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    Postfix and prefix dry running


    how do you evaluate the following expression for x?
    compiler gives x=31

    int main(void)
    {
    int a=5,b=5,x=5;
    x=++a*b + a--;
    printf("a is %d b is %d x is %d\n",a,b,x);

    return 0;
    }
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    That is exactly why you shouldn't have that kind of expression.

    Sounds like it does the multiplication before increasin a.

    which compiler do you use?
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    Originally Posted by MrFujin
    That is exactly why you shouldn't have that kind of expression.

    Sounds like it does the multiplication before increasin a.

    which compiler do you use?
    I use pelles c, i am just trying to understand how operations work in c. Sometimes exams i get questions like this, i want to know the method to solve them.
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    http://c-faq.com/expr/index.html
    Learn about sequence points, and the rule that every object can only be modified ONCE between sequence points.

    > Sometimes exams i get questions like this
    Unless one of the answers is "undefined behaviour", the examiner is just as clueless.

    > I use pelles c
    It doesn't matter which compiler you use.
    Same code with many compilers
    If the code has undefined behaviour, then all bets are off.
    You get whatever the compiler writer decided should be the result of such nonsense.
    If you dance barefoot on the broken glass of undefined behaviour, you've got to expect the occasional cut.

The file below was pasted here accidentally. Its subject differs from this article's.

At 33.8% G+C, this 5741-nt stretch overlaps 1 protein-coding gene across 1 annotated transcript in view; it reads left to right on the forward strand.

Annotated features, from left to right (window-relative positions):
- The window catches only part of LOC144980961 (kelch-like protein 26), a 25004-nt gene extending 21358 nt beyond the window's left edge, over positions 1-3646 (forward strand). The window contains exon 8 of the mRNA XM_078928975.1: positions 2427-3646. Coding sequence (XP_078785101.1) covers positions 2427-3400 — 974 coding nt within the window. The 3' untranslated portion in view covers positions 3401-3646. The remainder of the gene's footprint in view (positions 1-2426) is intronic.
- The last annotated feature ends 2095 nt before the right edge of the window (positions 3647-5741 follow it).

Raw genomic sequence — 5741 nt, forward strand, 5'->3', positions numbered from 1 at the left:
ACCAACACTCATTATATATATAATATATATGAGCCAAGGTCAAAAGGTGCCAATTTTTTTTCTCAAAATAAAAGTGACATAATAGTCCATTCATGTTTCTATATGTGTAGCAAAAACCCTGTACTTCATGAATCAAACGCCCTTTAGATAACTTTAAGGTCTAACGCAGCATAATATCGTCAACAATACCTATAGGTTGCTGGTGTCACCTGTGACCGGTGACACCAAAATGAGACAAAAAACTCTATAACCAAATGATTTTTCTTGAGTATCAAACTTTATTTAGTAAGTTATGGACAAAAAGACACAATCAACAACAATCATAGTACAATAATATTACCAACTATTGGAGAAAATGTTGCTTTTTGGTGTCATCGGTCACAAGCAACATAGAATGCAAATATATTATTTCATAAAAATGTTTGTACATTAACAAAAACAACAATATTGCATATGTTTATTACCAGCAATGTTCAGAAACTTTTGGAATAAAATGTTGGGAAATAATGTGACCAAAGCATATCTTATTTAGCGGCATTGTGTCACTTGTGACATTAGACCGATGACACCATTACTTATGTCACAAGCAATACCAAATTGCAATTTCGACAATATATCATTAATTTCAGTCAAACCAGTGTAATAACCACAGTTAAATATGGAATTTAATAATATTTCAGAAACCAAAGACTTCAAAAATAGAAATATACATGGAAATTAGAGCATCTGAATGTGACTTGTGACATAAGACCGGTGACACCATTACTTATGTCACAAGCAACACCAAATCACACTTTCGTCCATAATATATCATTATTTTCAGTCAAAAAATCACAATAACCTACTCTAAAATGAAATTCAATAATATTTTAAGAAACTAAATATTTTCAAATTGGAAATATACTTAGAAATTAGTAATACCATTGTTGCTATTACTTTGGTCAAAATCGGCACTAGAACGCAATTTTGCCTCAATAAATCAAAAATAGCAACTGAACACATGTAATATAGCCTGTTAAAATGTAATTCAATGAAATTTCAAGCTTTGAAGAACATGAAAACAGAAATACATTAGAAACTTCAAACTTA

If at first you don't succeed, try writing your phone number on the exam paper
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    Thanx for the link, yea examiners are absurd at times
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    In Java class we were shown a similar expression and the instructor was bewildered why he got the answer that he did since it was different from what C would give him. I tried it in several different C-like languages and I examined the assembly code that C generates along with demonstrating how a compiler which evaluated expressions on a stack (such as the Java virtual machine does). I emailed my report to my instructor.

    I've posted a copy of that report: Evaluating (x + x * ++x).

    The bottom line is that while we have our left-to-right evaluation rules, what really matters is the code that the compiler generates. In Java, which uses a stack to evaluate expressions, the value of the variable when it's encountered going left to right is preserved, whereas in a language that just uses memory, each use of a variable accesses the value from its memory location which could have been changed "unexpectedly" by a later part of the expression.

    Also review the concept of sequence points.

    And whenever an instructor or examiner presents such a problem without the intent of teaching that you must avoid such expressions, object to such problems and questions citing what you have learned here.
    Last edited by dwise1_aol; December 8th, 2013 at 12:26 PM.

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